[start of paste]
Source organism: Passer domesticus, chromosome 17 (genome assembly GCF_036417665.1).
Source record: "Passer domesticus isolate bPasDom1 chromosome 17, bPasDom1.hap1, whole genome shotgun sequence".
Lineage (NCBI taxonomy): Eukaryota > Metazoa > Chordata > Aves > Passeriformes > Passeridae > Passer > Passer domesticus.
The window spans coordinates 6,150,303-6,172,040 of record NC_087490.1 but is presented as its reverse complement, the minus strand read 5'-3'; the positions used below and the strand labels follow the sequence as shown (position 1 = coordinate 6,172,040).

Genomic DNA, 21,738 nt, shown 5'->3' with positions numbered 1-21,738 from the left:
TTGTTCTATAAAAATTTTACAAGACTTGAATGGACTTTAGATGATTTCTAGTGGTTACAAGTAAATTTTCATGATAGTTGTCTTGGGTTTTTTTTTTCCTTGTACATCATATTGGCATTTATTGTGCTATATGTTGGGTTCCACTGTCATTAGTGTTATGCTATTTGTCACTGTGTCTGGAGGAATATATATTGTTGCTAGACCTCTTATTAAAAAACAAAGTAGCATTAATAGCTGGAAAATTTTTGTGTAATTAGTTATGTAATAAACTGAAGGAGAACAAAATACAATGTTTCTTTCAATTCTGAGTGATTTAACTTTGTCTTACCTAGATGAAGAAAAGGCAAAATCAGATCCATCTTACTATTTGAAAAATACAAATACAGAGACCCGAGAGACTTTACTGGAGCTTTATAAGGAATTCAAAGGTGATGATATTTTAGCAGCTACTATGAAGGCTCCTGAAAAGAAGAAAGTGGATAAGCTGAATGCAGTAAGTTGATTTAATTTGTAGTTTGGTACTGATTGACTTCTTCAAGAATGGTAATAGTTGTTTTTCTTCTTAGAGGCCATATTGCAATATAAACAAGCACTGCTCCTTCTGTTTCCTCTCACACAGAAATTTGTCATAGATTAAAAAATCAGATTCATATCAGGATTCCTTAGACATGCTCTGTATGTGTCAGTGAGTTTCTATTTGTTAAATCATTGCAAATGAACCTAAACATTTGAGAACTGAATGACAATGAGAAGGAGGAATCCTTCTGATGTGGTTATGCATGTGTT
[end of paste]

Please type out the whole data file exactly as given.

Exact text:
Source organism: Passer domesticus, chromosome 17 (genome assembly GCF_036417665.1).
Source record: "Passer domesticus isolate bPasDom1 chromosome 17, bPasDom1.hap1, whole genome shotgun sequence".
Lineage (NCBI taxonomy): Eukaryota > Metazoa > Chordata > Aves > Passeriformes > Passeridae > Passer > Passer domesticus.
The window spans coordinates 6,150,303-6,172,040 of record NC_087490.1 but is presented as its reverse complement, the minus strand read 5'-3'; the positions used below and the strand labels follow the sequence as shown (position 1 = coordinate 6,172,040).

Genomic DNA, 21,738 nt, shown 5'->3' with positions numbered 1-21,738 from the left:
TTGTTCTATAAAAATTTTACAAGACTTGAATGGACTTTAGATGATTTCTAGTGGTTACAAGTAAATTTTCATGATAGTTGTCTTGGGTTTTTTTTTTCCTTGTACATCATATTGGCATTTATTGTGCTATATGTTGGGTTCCACTGTCATTAGTGTTATGCTATTTGTCACTGTGTCTGGAGGAATATATATTGTTGCTAGACCTCTTATTAAAAAACAAAGTAGCATTAATAGCTGGAAAATTTTTGTGTAATTAGTTATGTAATAAACTGAAGGAGAACAAAATACAATGTTTCTTTCAATTCTGAGTGATTTAACTTTGTCTTACCTAGATGAAGAAAAGGCAAAATCAGATCCATCTTACTATTTGAAAAATACAAATACAGAGACCCGAGAGACTTTACTGGAGCTTTATAAGGAATTCAAAGGTGATGATATTTTAGCAGCTACTATGAAGGCTCCTGAAAAGAAGAAAGTGGATAAGCTGAATGCAGTAAGTTGATTTAATTTGTAGTTTGGTACTGATTGACTTCTTCAAGAATGGTAATAGTTGTTTTTCTTCTTAGAGGCCATATTGCAATATAAACAAGCACTGCTCCTTCTGTTTCCTCTCACACAGAAATTTGTCATAGATTAAAAAATCAGATTCATATCAGGATTCCTTAGACATGCTCTGTATGTGTCAGTGAGTTTCTATTTGTTAAATCATTGCAAATGAACCTAAACATTTGAGAACTGAATGACAATGAGAAGGAGGAATCCTTCTGATGTGGTTATGCATGTGTT